Did You Know That....
Pack bullying is bullying undertaken by a group. Pack bullying may be physical bullying or emotional bullying and be perpetrated in person or in cyberspace. In person, it can take place in schoolyards, school hallways, sports fields and gymnasiums, classrooms, and on the school bus.
Vision Problems Tied to Extreme Prematurity in Study
Vision impairment in young children who were born extremely premature is associated with brain damage and an eye disease called retinopathy of prematurity (ROP), a new study indicates. It included 178 preschool children who were born extremely premature (less than 28 weeks of pregnancy) between 2004 and 2006 and a control group of 56 full-term children. The Danish researchers found that global development deficits -- intellectual disabilities that are a sign of cerebral (brain) damage -- and abnormalities in an area of the retina responsible for sharp vision (the fovea) were more common among extremely premature children than in the control group, and increased with retinopathy severity. To read more,click here
NASET Sponsor - Arkansas State University
TRIVIA QUESTION OF THE WEEK
Guess the answer to this week's trivia question and we'll recognize you in next week's Week in Review.
Congratulations to Emily Oliver, Merril Bruce, Nancy G Johnsen, Beverly Taylor,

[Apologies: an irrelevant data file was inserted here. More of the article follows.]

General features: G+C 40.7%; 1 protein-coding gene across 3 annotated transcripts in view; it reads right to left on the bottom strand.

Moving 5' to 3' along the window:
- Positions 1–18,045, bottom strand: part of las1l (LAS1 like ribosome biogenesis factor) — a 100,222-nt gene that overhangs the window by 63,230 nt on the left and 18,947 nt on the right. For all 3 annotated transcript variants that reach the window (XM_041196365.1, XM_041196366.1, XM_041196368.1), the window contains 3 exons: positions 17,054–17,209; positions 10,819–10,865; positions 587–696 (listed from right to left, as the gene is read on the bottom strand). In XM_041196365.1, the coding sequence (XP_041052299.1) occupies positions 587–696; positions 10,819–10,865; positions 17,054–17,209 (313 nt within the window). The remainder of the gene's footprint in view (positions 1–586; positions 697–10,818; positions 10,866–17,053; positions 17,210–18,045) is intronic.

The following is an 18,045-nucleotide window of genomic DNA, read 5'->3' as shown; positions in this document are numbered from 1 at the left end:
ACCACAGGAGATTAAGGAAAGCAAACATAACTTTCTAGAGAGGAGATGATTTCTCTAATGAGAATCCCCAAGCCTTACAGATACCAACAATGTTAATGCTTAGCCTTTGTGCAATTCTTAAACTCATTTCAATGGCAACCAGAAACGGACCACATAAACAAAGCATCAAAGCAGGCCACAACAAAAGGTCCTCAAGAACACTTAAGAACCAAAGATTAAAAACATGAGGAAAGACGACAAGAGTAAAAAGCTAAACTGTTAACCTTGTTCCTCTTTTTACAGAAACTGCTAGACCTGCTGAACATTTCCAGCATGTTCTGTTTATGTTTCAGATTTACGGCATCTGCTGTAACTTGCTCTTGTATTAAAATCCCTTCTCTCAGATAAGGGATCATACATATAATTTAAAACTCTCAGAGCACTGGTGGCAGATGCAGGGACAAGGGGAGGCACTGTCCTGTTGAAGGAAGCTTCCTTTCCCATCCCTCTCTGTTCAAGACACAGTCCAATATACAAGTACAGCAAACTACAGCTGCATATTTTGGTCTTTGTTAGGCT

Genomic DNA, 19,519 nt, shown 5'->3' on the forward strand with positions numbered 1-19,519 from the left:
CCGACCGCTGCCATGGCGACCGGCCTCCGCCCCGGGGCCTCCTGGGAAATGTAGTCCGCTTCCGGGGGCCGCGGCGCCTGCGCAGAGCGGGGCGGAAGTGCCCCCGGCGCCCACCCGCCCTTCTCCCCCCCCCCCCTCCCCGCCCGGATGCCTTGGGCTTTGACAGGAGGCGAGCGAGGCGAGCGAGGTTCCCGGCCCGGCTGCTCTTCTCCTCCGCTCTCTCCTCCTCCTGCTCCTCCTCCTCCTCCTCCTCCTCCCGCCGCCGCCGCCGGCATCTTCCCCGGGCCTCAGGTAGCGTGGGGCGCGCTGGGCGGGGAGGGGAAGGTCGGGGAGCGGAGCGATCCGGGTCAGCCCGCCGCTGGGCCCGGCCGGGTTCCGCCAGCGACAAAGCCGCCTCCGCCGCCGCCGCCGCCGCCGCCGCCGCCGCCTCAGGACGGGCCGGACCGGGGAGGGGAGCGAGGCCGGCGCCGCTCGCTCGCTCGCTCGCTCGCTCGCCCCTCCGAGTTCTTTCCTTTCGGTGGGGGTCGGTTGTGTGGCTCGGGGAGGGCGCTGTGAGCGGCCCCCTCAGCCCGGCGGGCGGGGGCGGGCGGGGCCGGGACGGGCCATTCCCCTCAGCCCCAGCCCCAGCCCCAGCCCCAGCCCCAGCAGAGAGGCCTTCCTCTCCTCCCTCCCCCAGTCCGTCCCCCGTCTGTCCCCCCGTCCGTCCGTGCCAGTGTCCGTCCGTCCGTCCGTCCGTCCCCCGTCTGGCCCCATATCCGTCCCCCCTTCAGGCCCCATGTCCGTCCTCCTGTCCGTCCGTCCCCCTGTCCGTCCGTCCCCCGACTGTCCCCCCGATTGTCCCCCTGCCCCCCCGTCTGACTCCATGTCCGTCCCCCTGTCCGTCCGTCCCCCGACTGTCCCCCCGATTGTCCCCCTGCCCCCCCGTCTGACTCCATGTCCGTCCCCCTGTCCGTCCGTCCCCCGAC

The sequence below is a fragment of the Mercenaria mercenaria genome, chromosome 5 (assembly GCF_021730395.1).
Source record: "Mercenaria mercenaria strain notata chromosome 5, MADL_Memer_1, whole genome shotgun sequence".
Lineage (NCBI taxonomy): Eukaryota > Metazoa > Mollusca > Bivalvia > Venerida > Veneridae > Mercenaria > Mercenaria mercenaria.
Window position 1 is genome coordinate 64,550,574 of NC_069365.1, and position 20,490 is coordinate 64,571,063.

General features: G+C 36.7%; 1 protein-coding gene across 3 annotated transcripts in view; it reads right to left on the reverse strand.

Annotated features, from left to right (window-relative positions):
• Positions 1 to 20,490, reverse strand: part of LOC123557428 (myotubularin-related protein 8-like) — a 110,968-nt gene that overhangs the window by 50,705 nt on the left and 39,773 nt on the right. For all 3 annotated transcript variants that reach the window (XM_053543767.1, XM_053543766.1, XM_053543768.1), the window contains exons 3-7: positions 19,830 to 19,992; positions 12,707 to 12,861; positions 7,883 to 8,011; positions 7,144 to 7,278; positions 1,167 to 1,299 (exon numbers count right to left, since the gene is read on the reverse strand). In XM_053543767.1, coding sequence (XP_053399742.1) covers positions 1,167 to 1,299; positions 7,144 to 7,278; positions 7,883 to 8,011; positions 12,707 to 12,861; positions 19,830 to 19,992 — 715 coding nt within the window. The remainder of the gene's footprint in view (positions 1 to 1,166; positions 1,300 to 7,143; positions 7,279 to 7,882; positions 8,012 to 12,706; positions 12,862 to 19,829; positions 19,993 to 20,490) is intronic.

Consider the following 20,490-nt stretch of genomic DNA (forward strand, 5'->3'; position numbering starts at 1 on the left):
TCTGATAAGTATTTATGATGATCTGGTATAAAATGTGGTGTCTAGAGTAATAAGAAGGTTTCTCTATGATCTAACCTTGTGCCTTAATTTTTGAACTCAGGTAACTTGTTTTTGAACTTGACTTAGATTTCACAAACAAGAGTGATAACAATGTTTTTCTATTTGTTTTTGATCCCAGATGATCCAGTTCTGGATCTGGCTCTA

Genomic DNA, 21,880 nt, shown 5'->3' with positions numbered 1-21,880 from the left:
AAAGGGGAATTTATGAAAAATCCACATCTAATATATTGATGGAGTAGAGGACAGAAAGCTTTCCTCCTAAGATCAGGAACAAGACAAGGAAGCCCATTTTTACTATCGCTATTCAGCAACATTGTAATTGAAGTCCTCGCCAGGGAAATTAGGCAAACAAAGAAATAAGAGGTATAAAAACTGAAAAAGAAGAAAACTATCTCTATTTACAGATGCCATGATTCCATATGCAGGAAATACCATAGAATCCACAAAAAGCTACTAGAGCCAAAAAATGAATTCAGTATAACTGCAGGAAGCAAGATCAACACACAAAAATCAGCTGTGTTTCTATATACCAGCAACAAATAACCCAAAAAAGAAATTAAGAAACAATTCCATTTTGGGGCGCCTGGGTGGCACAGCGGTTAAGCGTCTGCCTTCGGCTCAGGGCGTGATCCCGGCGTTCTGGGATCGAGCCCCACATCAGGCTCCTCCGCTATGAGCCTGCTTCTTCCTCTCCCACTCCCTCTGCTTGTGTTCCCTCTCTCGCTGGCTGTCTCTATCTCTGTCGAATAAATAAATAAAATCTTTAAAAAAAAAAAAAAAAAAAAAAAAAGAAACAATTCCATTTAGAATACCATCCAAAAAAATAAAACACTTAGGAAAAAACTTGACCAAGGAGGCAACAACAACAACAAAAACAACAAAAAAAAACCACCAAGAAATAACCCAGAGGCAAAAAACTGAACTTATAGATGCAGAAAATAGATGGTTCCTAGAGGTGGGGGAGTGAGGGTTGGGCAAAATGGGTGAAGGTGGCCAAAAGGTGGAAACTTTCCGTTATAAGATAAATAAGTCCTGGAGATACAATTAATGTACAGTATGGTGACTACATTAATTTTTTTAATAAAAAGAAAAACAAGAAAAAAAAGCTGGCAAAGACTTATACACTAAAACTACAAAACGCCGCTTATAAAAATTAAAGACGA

Michele Marcel, Jessica Ebel-Wheat, Shan Ring, Olumide Akerele, Stacy Slintak, Helma Wardenaar, Joanie Dikeman, Jessica L. Ulmer, Hermie Fuller Speckles, Rhonda Parker,
Rachelle Beauchesne, Marlene Barnett, Benjamin M. Young, Suzann Armitage, Catherine Cardenas,Prahbhjot Malhi, Marilyn Haile, Pattie Komons, Victoria Eversole, and Elaine Draper for knowing that the quote, "Education is not preparation for life; education is life itself", is attributed toJohn Dewey
THIS WEEK'S TRIVIA QUESTION:
School bullying is a serious problem, and research shows that it can have detrimental outcomes for victims, including adverse psychological and behavioral outcomes. According to four nationally representative surveys conducted from 2005 to 2009, an estimated 20 to 28 percent of youth, primarily middle and high school-aged youths, reported they had been bullied during the survey periods. According to the U.S. Department of Education, how many states have adopted school bullying laws?
If you know the answer, send an email email@example.com
All answers must be submitted no later than Monday, June 25, 2012 at 12:00 p.m.
Toddler Spatial Knowledge Boosts Understanding of Numbers
Children who are skilled in understanding how shapes fit together to make recognizable objects also have an advantage when it comes to learning the number line and solving math problems, research at the University of Chicago shows. The work is further evidence of the value of providing young children with early opportunities in spatial learning, which contributes to their ability to mentally manipulate objects and understand spatial relationships, which are important in a wide range of tasks, including reading maps and graphs and understanding diagrams showing how to put things together. Those skills also have been shown to be important in Science Technology, Engineering and Math (STEM) fields. To read more,click here
Violence Takes a Toll on Children's Sleep